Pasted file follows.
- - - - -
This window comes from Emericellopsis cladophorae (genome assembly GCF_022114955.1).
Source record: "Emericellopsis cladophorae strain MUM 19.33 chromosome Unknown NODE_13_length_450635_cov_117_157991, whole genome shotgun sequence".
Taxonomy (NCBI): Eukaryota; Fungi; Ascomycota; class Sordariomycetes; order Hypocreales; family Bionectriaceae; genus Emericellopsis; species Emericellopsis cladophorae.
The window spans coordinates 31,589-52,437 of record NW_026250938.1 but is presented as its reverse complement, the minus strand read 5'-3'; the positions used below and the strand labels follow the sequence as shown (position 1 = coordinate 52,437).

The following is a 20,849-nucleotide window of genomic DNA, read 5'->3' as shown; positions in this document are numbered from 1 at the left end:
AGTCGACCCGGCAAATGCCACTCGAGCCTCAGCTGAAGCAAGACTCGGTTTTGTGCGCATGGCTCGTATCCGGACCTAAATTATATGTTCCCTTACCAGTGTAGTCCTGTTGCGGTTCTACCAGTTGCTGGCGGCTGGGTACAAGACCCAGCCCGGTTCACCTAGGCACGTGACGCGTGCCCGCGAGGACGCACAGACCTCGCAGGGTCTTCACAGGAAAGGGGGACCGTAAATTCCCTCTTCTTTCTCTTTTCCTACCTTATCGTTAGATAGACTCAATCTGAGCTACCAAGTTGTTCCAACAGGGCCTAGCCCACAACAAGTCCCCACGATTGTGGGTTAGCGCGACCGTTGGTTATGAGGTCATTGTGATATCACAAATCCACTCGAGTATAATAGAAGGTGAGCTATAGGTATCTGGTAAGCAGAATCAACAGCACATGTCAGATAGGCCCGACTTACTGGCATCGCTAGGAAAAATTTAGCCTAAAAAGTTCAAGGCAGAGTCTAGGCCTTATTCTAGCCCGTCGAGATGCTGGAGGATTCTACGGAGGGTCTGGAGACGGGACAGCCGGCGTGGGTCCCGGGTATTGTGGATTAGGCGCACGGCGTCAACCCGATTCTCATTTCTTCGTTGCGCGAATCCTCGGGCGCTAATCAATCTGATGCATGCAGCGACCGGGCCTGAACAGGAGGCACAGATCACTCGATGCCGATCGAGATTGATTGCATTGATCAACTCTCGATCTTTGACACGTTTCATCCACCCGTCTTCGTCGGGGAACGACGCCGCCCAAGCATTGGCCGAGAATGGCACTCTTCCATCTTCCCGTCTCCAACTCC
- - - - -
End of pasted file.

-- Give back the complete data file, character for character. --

This window comes from Emericellopsis cladophorae (genome assembly GCF_022114955.1).
Source record: "Emericellopsis cladophorae strain MUM 19.33 chromosome Unknown NODE_13_length_450635_cov_117_157991, whole genome shotgun sequence".
Taxonomy (NCBI): Eukaryota; Fungi; Ascomycota; class Sordariomycetes; order Hypocreales; family Bionectriaceae; genus Emericellopsis; species Emericellopsis cladophorae.
The window spans coordinates 31,589-52,437 of record NW_026250938.1 but is presented as its reverse complement, the minus strand read 5'-3'; the positions used below and the strand labels follow the sequence as shown (position 1 = coordinate 52,437).

The following is a 20,849-nucleotide window of genomic DNA, read 5'->3' as shown; positions in this document are numbered from 1 at the left end:
AGTCGACCCGGCAAATGCCACTCGAGCCTCAGCTGAAGCAAGACTCGGTTTTGTGCGCATGGCTCGTATCCGGACCTAAATTATATGTTCCCTTACCAGTGTAGTCCTGTTGCGGTTCTACCAGTTGCTGGCGGCTGGGTACAAGACCCAGCCCGGTTCACCTAGGCACGTGACGCGTGCCCGCGAGGACGCACAGACCTCGCAGGGTCTTCACAGGAAAGGGGGACCGTAAATTCCCTCTTCTTTCTCTTTTCCTACCTTATCGTTAGATAGACTCAATCTGAGCTACCAAGTTGTTCCAACAGGGCCTAGCCCACAACAAGTCCCCACGATTGTGGGTTAGCGCGACCGTTGGTTATGAGGTCATTGTGATATCACAAATCCACTCGAGTATAATAGAAGGTGAGCTATAGGTATCTGGTAAGCAGAATCAACAGCACATGTCAGATAGGCCCGACTTACTGGCATCGCTAGGAAAAATTTAGCCTAAAAAGTTCAAGGCAGAGTCTAGGCCTTATTCTAGCCCGTCGAGATGCTGGAGGATTCTACGGAGGGTCTGGAGACGGGACAGCCGGCGTGGGTCCCGGGTATTGTGGATTAGGCGCACGGCGTCAACCCGATTCTCATTTCTTCGTTGCGCGAATCCTCGGGCGCTAATCAATCTGATGCATGCAGCGACCGGGCCTGAACAGGAGGCACAGATCACTCGATGCCGATCGAGATTGATTGCATTGATCAACTCTCGATCTTTGACACGTTTCATCCACCCGTCTTCGTCGGGGAACGACGCCGCCCAAGCATTGGCCGAGAATGGCACTCTTCCATCTTCCCGTCTCCAACTCC